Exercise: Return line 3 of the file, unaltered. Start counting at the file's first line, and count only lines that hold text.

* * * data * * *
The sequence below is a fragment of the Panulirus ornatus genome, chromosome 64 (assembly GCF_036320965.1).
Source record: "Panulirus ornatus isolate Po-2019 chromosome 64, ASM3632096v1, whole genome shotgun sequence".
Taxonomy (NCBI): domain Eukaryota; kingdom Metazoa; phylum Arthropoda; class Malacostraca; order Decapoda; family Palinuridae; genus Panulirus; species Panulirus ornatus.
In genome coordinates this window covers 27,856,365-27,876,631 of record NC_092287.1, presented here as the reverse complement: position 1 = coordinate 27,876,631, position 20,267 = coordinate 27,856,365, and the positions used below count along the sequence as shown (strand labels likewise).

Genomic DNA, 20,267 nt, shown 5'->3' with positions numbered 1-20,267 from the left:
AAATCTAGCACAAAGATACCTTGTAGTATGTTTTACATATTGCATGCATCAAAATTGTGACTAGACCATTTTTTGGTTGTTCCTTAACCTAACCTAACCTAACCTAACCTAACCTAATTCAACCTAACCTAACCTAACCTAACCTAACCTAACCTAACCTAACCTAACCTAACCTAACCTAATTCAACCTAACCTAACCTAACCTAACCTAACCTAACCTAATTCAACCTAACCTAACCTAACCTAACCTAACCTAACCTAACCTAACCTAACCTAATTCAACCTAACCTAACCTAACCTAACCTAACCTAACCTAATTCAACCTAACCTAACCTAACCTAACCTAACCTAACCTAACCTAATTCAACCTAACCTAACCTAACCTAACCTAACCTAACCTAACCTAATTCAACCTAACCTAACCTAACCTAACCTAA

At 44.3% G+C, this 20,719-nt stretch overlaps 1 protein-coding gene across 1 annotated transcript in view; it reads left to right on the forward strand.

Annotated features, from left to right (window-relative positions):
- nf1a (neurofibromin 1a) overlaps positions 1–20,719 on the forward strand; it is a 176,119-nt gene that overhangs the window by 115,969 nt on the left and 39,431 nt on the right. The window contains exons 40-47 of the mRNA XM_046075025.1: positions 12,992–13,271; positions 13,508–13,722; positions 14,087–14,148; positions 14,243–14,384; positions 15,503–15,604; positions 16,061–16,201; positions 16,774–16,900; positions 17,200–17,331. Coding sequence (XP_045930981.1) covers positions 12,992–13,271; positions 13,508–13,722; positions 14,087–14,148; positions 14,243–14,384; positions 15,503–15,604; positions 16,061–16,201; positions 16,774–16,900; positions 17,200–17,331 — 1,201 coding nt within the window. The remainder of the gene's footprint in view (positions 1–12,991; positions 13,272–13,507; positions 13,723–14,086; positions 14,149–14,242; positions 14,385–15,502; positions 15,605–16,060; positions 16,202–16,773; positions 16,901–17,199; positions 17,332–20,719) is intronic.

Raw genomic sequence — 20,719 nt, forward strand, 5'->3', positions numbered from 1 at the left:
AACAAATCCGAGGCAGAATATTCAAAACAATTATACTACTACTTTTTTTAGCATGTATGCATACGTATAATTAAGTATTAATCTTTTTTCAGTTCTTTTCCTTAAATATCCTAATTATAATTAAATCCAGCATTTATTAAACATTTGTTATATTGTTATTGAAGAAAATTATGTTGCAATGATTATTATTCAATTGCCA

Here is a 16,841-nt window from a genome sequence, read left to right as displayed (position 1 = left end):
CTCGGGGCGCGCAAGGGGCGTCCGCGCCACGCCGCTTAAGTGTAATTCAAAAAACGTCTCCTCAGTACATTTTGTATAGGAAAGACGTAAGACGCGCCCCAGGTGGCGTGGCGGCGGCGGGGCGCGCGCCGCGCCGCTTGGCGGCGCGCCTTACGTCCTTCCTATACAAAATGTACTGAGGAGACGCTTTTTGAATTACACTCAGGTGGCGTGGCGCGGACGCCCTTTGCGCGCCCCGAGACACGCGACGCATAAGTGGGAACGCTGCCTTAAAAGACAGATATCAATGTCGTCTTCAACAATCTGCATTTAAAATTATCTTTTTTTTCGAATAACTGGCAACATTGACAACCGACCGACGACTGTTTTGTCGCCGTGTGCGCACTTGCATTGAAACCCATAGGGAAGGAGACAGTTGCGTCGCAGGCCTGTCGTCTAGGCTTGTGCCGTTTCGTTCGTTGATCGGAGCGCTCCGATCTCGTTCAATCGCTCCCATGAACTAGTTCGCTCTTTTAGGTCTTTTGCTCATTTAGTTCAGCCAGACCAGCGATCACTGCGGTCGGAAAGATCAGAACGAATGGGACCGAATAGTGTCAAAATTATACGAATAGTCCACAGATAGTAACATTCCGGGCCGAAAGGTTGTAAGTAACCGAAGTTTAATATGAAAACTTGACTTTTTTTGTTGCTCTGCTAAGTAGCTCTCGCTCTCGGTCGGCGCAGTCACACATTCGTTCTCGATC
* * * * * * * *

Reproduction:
Taxonomy (NCBI): domain Eukaryota; kingdom Metazoa; phylum Arthropoda; class Malacostraca; order Decapoda; family Palinuridae; genus Panulirus; species Panulirus ornatus.